Expenses paid for transportation primarily for and essential to the rendition of the medical care are expenses paid for medical care. However, an amount allowable as a deduction for “transportation primarily for and essential to medical care” shall not include the cost of any meals and lodging while away from home receiving medical treatment. For example, if a doctor prescribes that a taxpayer go to a warm climate in order to alleviate a specific chronic ailment, the cost of meals and lodging while there would not be deductible. On the other hand, if the travel is undertaken merely for the general improvement of a taxpayer’s health, neither the cost of transportation nor the cost of meals and lodging would be deductible. If a doctor prescribes an operation or other medical care, and the taxpayer chooses for purely personal considerations to travel to another locality (such as a resort area) for the operation or the other medical care, neither the cost of transportation nor the cost of meals and lodging (except where paid as part of a hospital bill) is deductible.
As outlined in IRS Publication 502 (2021), Medical and Dental Expenses, deductible medical transportation expenses include:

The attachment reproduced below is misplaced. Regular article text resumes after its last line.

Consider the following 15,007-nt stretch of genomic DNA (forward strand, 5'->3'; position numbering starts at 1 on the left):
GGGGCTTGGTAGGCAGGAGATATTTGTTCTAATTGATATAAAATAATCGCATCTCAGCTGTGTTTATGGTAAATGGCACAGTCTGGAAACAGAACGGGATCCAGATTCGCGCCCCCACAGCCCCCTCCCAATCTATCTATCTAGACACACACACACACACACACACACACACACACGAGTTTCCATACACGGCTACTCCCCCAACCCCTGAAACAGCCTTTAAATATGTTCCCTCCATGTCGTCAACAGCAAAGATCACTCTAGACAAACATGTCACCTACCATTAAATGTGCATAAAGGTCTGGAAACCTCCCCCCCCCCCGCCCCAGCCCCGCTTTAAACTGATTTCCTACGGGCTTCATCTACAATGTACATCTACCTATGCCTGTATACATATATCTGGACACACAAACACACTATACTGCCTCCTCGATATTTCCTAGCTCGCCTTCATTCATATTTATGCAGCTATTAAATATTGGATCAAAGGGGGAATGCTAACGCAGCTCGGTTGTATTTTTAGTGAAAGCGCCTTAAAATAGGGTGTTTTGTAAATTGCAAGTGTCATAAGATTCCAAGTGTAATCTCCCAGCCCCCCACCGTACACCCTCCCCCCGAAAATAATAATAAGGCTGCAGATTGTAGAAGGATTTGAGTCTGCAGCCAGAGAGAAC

- Bus, taxi, train, airplane or ambulance fares
- Out-of-pocket automobile expenses (not including depreciation, insurance, general repair and maintenance costs), which may be assumed to be $0.16 per mile in lieu of keeping records of actual expenses
- “Transportation expenses of a parent who must go with a child who needs medical care” or “of a nurse or other person who can give injections, medications, or other treatment required by a patient who is traveling to get medical care and is unable to travel alone.”
Now let’s evaluate these medical expense tax rules through the lens of EAPs. A few preliminary points.
First, EAPs are really a market creation; there is no legal authority of which I am aware that established an EAP framework.
Second, any employer payment for or underwriting of medical benefits, regardless of whether those benefits are packaged in something you call an EAP or otherwise labeled, subjects those benefits to most Employee Retirement Income Security Act (ERISA) requirements (including, for example, requiring a Summary of Plan Benefits and extending a limited COBRA continuation of coverage right to former employees). But “excepted benefits” are exempted from having to comply with many of the Affordable Care Act medical plan requirements (such as offering all “essential benefits” and not imposing any annual or lifetime expenditure limitations on the use of such benefits).